- Top 5 Year-end Equipment Tips
Top 5 Year-end Equipment Tips
Spray professionals should use the slower time at the end of the year to ensure their equipment is in tip-top shape for the coming year. These tasks need to be done anyway. Do them when business is slow and when they won’t negatively impact your customers and schedule.
- Inspections. Use slow periods to perform thorough inspections of vehicles, power sprayers, hand sprayers and backpacks. Is everything clean, in the proper place and in proper working order?
- Clean it out. Run clean water through power sprayers, hand sprayers and backpack sprayers to prevent chemical buildup. Inspect and clean out spray tanks. Thoroughly clean filters and replace bad filter screens if necessary.
- Winterize it. The best way to prevent freeze damage is to ensure your sprayer equipment isn’t exposed to freezing temperatures. If you can’t do that, do the next best thing: Get as much water as possible out of the sprayers. Use a compressor to blow the air out of the hoses. Open all valves. Remove filters, spray guns and anything else you can to prevent freeze damage. Run a little antifreeze through the system. The pump on a power sprayer is the greatest risk; remove it and store indoors if possible. If not, hang a utility light over the spray pump or wrap it with an electric battery warmer to prevent freezing. Never put anything hot on a frozen pump in an attempt to defrost it. It won’t work, and you might destroy the pump. Starting or using frozen equipment will result in expensive damage.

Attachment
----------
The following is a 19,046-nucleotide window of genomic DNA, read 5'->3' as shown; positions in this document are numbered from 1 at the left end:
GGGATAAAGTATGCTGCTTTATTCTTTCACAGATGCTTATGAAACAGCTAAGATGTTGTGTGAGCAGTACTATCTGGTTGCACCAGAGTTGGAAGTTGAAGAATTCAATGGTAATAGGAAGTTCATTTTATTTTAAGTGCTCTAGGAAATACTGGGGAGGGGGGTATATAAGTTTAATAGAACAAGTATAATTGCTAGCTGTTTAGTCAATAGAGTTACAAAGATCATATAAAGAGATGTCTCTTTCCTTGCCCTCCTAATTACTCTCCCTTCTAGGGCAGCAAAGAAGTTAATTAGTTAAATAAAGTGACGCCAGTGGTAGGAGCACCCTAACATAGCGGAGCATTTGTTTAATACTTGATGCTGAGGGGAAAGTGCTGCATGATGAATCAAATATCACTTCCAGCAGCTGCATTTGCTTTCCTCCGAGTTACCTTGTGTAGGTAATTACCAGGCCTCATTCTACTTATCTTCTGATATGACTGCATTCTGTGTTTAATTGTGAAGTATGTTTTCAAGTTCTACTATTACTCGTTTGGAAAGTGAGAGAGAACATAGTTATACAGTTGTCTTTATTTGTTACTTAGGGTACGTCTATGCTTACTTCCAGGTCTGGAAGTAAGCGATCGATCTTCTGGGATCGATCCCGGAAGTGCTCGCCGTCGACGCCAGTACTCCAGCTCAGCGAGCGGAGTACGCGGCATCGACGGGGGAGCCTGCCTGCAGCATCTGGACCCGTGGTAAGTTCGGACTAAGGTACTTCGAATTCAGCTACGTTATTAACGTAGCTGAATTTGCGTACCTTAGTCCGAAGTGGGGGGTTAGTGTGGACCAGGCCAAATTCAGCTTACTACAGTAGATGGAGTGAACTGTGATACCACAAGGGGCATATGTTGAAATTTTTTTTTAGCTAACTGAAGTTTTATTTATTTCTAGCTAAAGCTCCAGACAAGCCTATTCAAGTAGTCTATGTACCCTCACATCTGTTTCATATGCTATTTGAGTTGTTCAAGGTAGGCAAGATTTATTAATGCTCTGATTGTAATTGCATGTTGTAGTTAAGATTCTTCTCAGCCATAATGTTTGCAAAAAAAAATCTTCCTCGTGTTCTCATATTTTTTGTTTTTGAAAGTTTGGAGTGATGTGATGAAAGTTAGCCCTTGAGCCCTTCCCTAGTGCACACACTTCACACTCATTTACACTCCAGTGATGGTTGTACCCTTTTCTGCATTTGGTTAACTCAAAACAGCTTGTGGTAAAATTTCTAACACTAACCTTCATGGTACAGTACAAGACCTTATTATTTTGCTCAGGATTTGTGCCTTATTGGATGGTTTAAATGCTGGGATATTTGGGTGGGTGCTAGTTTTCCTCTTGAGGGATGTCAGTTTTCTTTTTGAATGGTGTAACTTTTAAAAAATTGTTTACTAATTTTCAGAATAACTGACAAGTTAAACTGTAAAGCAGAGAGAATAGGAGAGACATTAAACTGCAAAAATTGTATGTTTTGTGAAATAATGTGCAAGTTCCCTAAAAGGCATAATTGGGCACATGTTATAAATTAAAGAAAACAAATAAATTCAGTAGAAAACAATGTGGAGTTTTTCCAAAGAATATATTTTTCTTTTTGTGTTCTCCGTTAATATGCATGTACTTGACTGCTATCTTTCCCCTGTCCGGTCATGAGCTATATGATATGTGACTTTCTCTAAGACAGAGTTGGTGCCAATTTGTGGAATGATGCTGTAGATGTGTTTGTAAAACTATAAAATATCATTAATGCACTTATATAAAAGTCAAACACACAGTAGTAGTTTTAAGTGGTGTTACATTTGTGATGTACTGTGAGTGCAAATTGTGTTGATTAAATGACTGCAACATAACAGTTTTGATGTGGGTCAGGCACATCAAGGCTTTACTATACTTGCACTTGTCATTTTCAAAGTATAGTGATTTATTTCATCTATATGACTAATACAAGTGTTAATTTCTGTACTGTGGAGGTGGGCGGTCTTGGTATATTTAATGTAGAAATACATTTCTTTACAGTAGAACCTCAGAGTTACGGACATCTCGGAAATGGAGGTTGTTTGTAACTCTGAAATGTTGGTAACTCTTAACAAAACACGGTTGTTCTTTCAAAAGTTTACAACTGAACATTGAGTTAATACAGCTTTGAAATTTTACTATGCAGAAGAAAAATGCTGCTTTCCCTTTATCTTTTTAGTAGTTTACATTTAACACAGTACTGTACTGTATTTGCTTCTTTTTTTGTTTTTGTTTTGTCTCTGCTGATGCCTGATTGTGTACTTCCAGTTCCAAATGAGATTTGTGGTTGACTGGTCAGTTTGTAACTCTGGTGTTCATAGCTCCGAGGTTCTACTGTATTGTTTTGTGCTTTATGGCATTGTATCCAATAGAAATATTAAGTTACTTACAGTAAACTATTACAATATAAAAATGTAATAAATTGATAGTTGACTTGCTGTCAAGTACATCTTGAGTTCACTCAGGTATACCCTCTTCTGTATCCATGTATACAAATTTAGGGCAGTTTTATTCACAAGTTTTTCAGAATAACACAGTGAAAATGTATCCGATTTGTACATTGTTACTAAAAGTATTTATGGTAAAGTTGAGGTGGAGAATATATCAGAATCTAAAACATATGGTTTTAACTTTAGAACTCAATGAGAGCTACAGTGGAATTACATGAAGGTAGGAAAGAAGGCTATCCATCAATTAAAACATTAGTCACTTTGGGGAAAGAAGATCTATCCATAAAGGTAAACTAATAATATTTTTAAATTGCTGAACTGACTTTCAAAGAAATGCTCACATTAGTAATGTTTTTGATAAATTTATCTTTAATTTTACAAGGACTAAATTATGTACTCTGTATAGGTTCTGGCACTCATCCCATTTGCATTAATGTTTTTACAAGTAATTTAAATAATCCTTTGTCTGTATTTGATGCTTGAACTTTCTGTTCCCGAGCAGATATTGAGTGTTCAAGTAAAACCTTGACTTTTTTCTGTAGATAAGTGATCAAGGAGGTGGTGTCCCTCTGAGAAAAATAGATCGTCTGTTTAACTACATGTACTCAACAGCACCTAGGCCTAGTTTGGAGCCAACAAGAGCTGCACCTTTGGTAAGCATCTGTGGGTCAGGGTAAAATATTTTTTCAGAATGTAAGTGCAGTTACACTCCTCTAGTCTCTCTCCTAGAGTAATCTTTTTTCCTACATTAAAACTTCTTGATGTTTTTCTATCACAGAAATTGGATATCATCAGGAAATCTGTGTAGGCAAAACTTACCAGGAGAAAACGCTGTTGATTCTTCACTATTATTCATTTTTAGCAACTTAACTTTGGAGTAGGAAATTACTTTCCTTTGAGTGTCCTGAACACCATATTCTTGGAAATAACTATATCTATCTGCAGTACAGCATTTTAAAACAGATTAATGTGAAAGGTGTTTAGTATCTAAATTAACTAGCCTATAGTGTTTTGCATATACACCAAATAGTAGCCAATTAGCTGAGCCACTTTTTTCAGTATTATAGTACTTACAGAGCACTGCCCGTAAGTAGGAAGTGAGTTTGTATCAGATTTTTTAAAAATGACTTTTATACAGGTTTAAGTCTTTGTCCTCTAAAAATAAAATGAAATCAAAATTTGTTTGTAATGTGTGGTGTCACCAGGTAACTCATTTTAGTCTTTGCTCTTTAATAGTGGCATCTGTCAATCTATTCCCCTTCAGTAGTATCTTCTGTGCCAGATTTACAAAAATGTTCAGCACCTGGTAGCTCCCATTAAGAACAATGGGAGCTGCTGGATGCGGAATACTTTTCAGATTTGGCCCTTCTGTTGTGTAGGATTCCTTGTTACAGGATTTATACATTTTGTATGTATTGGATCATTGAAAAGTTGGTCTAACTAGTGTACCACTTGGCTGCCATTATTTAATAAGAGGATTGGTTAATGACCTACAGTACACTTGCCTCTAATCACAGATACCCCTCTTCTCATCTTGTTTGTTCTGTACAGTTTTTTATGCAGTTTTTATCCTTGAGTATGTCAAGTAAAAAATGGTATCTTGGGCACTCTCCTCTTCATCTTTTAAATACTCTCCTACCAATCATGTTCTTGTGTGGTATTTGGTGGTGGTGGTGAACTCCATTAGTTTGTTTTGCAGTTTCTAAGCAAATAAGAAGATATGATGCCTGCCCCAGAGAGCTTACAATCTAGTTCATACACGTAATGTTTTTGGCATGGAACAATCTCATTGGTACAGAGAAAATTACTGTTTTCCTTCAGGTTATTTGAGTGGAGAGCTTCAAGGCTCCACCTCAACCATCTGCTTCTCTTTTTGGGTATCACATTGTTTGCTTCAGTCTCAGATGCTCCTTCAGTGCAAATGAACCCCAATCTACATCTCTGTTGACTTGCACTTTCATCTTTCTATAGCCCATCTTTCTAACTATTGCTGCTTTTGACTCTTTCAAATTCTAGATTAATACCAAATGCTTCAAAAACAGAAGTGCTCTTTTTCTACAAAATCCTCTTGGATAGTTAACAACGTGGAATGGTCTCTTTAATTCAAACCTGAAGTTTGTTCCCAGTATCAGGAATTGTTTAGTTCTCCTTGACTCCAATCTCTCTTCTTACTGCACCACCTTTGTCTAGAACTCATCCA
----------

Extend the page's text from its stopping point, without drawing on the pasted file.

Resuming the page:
- Preventive maintenance. Slow periods are an ideal time for preventive maintenance. Because of hard use and harsh chemicals, all pest control equipment needs maintenance. Don’t wait for equipment to break or wear out. Service it now so you don’t have downtime and missed appointments during your busy season.
- Training. Train during slow periods. Truck and equipment inspections will identify training opportunities. It’s important to remember that just because you trained Joe on day one, it doesn’t mean he’s still doing it the way you want him to do it. You can never do too much safety training.